Part of how Pro Ears can achieve this is through their use of hybrid digital and analog circuits, something they tout as an industry first. Again, that means relatively little to me, but I can tell you that the results are truly amazing. You get all that beautiful HD sound delivered right to your ear without sacrificing any quality. When compared to my Apple earbuds (not the Airpods, just the standard earbuds that come with the phone), I feel like it’s not even a close comparison. The Pro Ears deliver a much higher-quality and richer sound.

I had zero issues connecting these earbuds to my Apple iPhone 11. This is basically everything that comes with the earbuds, including the nice handy case. They actually come with two more sets of foam tips but I've gone through them already since I use these so much. Note the battery pack, although empty now, Pro Ears is nice enough to toss you four batteries to start. (Photo: Seth Rodgers/Guns.com)

You can charge the lanyard, and they do include a charging cable for you. It uses Bluetooth 5.0 and gives a range of 10 meters, though I honestly feel like I’ve been able to stretch a bit beyond that. Pro Ears claims you get about two hours of listening time between charges, but, again, I feel like I’ve been able to push that longer.

The lanyard is also nice in that it’s a cloth material and won’t tangle or get wound up on itself. That seems like a small thing, but it’s important after you’ve been wearing them all day working on various projects or hitting the range.


At this point, you might be asking yourself, “Alright, but what’s the catch?” That would be a fair question because there is no such thing as a perfect product, and I don’t care what industry you work in. There are two main issues I could see people having with these.

The first is that the lanyard can seem kind of heavy at times, which allows the earbud on the lanyard side (right side) to come loose a little. Now, it’s not heavy enough to cause any neck strain or anything like that, but it can be enough that after an hour or so that earbud starts to work itself loose. For their part, Pro Ears includes all sorts of different tips and ear hooks to help with this and, admittedly, I haven’t really messed with the ear clips, which could remedy the whole situation.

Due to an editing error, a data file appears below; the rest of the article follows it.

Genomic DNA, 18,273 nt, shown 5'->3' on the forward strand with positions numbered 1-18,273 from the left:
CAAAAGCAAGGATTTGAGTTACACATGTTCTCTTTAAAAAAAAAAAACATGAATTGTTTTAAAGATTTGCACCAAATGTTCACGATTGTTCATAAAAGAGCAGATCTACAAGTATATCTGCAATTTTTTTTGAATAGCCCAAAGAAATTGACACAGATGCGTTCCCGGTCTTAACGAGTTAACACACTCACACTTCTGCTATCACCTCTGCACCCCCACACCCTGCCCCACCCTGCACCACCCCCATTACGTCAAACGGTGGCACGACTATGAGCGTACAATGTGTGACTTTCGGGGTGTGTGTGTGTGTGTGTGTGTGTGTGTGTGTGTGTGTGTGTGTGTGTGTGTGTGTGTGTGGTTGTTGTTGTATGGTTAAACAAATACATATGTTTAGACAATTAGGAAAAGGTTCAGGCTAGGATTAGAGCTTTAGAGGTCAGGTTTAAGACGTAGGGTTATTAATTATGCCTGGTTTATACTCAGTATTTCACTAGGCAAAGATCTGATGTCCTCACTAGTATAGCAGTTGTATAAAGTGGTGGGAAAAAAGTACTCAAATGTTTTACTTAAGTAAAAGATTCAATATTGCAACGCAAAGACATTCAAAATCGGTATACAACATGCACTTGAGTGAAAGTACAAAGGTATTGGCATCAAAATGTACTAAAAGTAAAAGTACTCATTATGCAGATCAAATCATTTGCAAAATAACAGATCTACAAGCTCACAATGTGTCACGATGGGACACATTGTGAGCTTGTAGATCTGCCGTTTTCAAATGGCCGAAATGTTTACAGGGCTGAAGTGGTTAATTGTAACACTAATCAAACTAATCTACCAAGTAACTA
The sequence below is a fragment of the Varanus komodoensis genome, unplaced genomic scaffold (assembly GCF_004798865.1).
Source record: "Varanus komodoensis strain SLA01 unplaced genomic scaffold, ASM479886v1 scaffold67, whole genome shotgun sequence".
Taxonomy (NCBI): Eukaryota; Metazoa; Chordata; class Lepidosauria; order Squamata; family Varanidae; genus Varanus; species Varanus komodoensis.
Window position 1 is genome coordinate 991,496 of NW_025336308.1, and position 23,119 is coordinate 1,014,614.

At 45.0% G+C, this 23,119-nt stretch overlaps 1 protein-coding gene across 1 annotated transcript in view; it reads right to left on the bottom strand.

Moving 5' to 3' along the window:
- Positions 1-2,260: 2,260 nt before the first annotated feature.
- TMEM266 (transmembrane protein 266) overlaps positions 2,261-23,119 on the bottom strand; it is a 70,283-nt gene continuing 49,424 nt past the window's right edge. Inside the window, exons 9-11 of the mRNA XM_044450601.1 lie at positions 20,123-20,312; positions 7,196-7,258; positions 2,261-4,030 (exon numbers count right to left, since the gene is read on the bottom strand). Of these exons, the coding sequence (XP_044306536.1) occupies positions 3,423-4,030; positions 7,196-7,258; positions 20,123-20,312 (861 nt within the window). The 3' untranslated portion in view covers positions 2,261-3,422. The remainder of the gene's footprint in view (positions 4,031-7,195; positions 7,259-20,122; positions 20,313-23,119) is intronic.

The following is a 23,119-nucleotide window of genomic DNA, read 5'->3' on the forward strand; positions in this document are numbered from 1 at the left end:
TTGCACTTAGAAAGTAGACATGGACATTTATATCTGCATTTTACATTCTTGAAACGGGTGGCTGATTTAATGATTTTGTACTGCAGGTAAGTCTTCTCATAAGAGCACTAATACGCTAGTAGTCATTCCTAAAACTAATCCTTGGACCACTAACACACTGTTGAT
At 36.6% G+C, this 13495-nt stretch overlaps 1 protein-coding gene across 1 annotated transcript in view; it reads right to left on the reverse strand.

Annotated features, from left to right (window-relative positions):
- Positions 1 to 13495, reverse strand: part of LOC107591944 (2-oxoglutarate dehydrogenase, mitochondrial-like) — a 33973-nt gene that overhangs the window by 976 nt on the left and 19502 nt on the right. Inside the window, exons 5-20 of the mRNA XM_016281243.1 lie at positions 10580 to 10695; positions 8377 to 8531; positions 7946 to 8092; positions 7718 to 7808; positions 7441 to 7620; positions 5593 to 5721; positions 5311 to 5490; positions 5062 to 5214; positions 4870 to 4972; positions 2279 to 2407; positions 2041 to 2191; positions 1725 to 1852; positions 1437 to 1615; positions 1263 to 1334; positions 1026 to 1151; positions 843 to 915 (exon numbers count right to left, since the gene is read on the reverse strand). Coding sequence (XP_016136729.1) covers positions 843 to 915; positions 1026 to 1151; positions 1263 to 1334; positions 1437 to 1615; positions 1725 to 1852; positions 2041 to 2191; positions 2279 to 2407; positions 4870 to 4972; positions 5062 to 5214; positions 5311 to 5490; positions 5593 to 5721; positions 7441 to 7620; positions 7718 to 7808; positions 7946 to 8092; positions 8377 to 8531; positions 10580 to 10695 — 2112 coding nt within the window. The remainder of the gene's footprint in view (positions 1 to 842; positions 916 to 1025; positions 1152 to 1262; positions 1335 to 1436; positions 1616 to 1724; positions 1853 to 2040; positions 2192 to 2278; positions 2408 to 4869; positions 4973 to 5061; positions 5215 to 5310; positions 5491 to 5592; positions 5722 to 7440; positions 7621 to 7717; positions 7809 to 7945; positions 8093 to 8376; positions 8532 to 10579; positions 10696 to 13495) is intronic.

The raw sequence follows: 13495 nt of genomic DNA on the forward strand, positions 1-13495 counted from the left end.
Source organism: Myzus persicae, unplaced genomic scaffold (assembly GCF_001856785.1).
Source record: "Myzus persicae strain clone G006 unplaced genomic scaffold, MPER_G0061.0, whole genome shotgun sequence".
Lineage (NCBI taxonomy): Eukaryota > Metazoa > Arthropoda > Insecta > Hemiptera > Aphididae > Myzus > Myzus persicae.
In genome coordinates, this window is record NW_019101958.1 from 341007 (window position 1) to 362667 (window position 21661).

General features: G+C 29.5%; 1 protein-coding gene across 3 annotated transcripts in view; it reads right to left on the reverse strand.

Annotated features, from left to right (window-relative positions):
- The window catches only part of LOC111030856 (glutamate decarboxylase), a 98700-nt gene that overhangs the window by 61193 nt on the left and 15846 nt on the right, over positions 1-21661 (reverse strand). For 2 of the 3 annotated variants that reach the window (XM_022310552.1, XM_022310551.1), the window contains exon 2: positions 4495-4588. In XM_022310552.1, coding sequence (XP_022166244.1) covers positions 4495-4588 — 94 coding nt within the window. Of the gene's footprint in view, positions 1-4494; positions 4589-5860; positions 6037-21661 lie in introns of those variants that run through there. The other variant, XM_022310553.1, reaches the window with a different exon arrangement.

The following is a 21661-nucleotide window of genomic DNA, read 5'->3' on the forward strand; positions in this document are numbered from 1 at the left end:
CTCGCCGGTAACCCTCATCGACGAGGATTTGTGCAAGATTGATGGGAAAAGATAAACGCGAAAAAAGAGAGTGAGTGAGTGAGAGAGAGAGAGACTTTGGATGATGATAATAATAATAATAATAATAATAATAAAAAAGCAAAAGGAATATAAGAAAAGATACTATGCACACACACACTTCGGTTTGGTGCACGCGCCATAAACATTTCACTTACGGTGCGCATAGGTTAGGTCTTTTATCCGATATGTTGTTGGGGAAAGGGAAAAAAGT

One other issue I’ve had is that sometimes they will not pick up a phone call. Not sure why that is or if there is a setting I’m missing on my phone – did I mention I’m no tech wizard? –  but every so often they won’t work to pick up a call.

Here you see the earbuds without the lanyard. Note the tiny switches to cycle through the different modes. If I had one piece of advice/feedback for Pro Ears it would be to somehow make these switches lockable so you don't inadvertently switch them on. (Photo: Seth Rodgers/Guns.com)

Finally, the last issue was one that came to bite me this year at SHOT Show in Las Vegas. The switches on the earbuds are very easy to actuate without you realizing it. I was pumped to get to range day and really put these to the test only to be disappointed that I accidentally flipped the switch to “amplified hearing” mode while packing. Thus, I rendered them useless when they ran out of juice.

The solution to this would be to make sure you always have an extra set of #10 batteries, commonly used for hearing aids. While Pro Ears does include four batteries with the purchase, I had already gone through the other set. Is this a deal breaker? Certainly not, but it is something that should be considered.


Whether you’re looking for new ear pro or you want some nice new earbuds, Pro Ears has you covered. They’re American-made to boot, so you know you’re putting money back into the wallets of hard-working Americans and not some Chinese conglomerate. At the price point of just over $150, it may seem like a lot. But when considering how much other noise-amplifying muffs cost, just balance that with the truly exceptional sound quality of these, and I think the cost is well worth it.